Tomy UNGERER, one of the most famous former New York Alsatians, conveyed this philosophy in one of his drawings, featuring an Alsatian depicted as an ostrich, subtitled “Mange bien, bois bien, dis rien”…”Eat well, drink well, shut up”

But let us remember that 2 million was the population of the USA on a certain 19 October 1781…The French War veteran and the president of “The American Association of Le Souvenir Français” know how important this date is for the French-American Brotherhood.

The first contribution is a demographic contribution. Alsatians came by tens of thousands…Several times in the XIXth century French authorities had to stop authorizing immigration to the US. Only in 1817, 10% of the County of Wissembourg lost 10% of its population to the US.

Since we are only a few hours from the 125th birthday of the Statue of Liberty, let me stress another October contribution of Alsatians, this time to the birth of the United States 230 years ago during one week in Yorktown Virginia.


On that 19 Oct in 1781, 400 soldiers from the Regiment Royal de Strasburg made the final assault on the British defenses inYorktown.  General Washington particularly praised his German soldiers from the Regiment of Strasburg — German meaning people speaking a Germanic language — not a citizenship.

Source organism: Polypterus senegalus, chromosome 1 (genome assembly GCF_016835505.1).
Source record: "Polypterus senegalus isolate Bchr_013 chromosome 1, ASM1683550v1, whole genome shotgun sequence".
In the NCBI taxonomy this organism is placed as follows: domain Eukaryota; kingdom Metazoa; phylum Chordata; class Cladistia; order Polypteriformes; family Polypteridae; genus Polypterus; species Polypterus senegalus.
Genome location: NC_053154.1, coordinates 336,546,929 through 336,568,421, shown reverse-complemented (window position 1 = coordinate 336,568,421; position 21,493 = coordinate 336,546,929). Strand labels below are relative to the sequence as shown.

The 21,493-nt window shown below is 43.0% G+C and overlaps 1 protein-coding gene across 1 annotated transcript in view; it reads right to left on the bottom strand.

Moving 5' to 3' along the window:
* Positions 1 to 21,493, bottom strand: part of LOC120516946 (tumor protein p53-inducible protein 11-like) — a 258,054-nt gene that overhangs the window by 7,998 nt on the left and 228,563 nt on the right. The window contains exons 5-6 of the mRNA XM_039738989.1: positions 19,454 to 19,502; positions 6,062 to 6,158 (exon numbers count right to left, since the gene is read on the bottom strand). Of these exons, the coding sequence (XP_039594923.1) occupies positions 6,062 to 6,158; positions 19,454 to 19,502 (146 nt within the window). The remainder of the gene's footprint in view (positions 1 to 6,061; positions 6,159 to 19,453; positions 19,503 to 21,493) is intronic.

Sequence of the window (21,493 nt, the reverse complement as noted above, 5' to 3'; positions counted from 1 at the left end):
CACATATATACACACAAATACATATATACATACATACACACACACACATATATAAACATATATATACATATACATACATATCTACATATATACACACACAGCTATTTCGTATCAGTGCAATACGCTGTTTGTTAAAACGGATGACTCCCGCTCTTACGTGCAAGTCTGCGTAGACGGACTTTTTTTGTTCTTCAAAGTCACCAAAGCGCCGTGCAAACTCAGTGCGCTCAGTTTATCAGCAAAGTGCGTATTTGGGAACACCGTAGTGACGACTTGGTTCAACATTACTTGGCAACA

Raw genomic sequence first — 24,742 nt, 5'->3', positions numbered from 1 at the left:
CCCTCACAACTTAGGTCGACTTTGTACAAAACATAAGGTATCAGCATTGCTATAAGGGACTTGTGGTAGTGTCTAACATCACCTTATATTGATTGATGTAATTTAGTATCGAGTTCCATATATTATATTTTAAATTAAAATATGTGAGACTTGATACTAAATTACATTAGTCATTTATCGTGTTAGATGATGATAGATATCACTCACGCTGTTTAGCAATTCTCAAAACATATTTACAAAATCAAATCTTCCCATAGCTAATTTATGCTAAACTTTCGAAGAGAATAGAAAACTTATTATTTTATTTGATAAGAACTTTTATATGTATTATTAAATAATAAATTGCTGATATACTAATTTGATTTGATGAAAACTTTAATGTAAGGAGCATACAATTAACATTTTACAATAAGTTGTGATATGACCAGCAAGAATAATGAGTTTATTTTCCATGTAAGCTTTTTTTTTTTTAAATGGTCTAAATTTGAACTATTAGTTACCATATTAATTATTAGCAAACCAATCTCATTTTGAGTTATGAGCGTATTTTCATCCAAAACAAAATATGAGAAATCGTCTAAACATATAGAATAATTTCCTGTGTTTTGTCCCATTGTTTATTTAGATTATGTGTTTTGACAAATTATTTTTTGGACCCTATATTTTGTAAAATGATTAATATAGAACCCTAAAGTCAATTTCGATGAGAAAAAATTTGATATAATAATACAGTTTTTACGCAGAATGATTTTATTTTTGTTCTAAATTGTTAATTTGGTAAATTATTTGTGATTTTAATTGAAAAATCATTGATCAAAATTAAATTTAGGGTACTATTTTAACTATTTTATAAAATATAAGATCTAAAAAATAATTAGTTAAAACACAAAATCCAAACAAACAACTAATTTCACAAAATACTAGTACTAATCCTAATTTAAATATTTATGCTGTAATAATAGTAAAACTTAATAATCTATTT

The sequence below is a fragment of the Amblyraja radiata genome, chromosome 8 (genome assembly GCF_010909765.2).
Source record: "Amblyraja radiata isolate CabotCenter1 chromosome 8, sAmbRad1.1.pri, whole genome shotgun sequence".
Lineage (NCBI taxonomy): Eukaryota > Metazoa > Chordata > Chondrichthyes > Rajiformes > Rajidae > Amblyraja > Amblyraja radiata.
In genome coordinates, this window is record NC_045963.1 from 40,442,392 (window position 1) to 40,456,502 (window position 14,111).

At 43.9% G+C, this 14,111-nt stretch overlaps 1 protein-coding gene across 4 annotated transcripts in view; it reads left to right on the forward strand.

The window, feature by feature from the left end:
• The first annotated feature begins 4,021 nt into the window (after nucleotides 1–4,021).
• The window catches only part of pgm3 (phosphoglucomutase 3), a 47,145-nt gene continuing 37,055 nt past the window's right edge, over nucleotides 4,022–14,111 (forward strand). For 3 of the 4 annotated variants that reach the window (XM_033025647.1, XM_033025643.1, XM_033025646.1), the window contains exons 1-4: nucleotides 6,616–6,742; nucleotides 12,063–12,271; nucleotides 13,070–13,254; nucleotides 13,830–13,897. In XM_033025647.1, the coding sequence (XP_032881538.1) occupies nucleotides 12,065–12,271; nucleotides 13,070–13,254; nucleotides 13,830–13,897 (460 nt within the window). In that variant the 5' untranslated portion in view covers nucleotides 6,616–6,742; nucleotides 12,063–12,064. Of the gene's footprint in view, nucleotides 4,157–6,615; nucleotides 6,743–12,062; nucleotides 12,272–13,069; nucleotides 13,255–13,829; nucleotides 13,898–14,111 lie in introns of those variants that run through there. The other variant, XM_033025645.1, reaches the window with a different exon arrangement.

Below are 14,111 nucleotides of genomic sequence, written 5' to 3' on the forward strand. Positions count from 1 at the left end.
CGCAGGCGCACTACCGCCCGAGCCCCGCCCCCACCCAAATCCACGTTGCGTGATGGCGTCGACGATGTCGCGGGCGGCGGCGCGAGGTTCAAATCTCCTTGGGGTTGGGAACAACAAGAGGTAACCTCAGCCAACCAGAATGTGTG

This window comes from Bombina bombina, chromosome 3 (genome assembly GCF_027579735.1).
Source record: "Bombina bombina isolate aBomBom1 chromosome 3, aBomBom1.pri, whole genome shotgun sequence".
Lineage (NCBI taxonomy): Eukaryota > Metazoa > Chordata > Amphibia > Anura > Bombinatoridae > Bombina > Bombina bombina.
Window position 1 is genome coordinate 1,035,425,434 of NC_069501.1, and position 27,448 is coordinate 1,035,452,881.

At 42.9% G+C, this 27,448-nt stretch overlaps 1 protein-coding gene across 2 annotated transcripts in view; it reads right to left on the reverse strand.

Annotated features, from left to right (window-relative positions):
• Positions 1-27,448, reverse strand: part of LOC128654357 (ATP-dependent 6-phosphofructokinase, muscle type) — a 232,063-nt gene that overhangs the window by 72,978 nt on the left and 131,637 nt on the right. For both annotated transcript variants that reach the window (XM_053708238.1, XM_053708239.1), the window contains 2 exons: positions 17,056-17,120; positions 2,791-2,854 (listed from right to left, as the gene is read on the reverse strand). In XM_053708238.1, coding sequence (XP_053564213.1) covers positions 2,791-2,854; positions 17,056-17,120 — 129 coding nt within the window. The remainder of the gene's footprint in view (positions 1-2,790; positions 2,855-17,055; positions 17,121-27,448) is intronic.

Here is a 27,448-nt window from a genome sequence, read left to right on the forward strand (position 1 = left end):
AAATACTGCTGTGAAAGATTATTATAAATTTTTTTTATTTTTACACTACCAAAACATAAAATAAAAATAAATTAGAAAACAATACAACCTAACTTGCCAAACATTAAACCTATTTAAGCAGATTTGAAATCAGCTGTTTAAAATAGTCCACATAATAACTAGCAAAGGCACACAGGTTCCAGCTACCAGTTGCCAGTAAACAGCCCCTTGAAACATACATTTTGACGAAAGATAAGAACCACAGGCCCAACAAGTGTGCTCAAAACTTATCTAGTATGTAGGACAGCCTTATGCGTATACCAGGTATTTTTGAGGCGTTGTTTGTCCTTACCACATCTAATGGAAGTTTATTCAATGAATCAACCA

I remember when I visited Boston for the first time in the 1994, I was asking for directions on the street. I was asked where I was from. I said I am from France…he answered…”why do you have a German accent”!

But let’s go back to history..

Matthias Ringmann

In the beginning of the 16th Century, Matthias Ringmann, cartographerhumanistand  poet, born in Alsace in 1482 (1511), named America on the map of his friend Martin Waldseemüller.  To form the word Amerigen, Ringmann combined the name Amerigo Vespucci with the Greek word gen, the accusative form of a word meaning “earth” and by doing so coined a name that means, as he himself explained, Land of Amerigo. Latinized and feminized, Amerigen became America.